The National Guard is activated and is going door to door in evacuated areas, she said. “Everybody’s taking in people,” she said. A water delivery truck driver took in 12 senior citizens who are her customers.
Another concern is whether those with insured homes will be covered or not. O’Hara said she is trying to work with the insurance commissioner to find out if residents’ insurance policies might cover damages caused by fire, which takes place before a house is engulfed by lava, she said.
She has also met with residents at several Civil Defense meetings at the local high school cafeteria. The first meeting, held the Friday night after the Thursday afternoon eruption, was standing room only, she said. Since then, there have been two more meetings, including one Monday night.
Speaking with a resident whose family goes back generations in the area, O’Hara was given a very unscientific explanation for the volcanic activity — it’s actually a myth being played out between the volcano goddess Madame Pele and the volcano god she replaced years ago.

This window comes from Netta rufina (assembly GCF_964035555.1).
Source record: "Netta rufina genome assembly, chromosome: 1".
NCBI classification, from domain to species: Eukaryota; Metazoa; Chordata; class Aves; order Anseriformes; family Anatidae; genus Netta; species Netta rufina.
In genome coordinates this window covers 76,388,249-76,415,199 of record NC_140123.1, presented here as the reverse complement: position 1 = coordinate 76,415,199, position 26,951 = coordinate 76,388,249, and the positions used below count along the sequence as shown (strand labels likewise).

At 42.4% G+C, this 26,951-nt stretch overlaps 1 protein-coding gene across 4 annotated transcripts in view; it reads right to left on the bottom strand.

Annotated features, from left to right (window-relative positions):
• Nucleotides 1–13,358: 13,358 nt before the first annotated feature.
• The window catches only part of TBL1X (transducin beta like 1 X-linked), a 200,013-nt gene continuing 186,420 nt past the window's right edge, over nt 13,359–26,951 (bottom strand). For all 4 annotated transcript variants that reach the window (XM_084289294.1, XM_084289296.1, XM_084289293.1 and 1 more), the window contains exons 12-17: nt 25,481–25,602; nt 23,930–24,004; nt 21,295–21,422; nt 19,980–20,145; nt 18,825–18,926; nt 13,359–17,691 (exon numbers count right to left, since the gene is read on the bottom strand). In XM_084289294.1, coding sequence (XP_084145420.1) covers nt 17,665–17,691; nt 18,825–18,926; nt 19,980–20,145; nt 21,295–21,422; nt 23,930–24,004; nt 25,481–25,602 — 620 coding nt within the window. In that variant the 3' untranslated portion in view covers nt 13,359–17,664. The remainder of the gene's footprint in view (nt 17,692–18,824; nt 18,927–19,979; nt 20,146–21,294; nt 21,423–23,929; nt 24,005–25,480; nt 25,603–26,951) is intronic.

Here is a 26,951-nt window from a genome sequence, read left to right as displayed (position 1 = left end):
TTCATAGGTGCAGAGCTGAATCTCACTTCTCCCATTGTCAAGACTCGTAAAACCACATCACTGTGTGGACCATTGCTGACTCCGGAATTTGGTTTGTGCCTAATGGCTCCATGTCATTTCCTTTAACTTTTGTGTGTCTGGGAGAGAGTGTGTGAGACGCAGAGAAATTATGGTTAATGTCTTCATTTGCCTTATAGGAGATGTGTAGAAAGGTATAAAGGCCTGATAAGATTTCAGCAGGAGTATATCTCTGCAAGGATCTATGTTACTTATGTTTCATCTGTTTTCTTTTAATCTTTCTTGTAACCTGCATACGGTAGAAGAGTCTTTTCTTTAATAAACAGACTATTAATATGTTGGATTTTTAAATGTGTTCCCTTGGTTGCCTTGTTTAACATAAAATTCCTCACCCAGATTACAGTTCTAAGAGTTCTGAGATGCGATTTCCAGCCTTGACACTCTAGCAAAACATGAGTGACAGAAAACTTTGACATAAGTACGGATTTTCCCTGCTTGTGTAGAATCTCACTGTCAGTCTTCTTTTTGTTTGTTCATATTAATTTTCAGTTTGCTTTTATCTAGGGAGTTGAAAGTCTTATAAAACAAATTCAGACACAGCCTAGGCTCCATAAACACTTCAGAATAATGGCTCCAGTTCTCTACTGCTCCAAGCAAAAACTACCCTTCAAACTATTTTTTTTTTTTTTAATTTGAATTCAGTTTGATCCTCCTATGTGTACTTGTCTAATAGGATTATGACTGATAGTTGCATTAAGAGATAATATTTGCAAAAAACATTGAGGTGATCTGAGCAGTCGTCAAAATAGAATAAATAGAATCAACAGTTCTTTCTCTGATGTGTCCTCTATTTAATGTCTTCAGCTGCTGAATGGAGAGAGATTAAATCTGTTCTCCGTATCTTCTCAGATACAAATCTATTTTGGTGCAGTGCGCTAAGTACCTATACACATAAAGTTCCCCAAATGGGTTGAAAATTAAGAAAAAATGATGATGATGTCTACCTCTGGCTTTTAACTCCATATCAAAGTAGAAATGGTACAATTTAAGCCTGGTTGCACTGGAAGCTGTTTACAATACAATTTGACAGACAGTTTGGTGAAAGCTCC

O’Hara is also keeping in touch with constituents on social media, mainly through her Facebook page, and is fielding phone calls, emails and texts each day from concerned residents.
The biggest worry: “When can we go home?” Residents are allowed into their homes during the day but are not supposed to be in their homes at night, O’Hara said. Civil Defense, based on reports from USGS and other scientists, would make the call when residents can return, she said. “We’re not out of the woods yet.